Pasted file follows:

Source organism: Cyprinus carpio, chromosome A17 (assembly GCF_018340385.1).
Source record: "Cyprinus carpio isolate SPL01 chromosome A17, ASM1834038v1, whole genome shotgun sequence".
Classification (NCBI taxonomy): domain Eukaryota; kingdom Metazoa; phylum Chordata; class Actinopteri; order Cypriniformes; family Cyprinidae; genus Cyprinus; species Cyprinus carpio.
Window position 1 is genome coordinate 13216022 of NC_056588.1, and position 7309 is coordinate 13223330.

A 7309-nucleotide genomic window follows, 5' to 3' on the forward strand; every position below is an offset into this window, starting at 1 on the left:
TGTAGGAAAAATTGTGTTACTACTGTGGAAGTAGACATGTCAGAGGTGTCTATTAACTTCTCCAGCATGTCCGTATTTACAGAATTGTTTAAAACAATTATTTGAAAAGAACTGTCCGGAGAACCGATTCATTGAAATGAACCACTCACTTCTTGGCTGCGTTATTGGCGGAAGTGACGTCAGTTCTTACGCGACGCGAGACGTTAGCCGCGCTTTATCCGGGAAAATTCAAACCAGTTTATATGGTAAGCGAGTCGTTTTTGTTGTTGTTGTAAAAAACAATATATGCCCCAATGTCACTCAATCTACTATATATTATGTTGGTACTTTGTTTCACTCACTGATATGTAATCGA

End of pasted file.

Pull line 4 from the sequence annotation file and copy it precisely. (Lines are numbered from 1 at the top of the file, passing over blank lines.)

Window position 1 is genome coordinate 13216022 of NC_056588.1, and position 7309 is coordinate 13223330.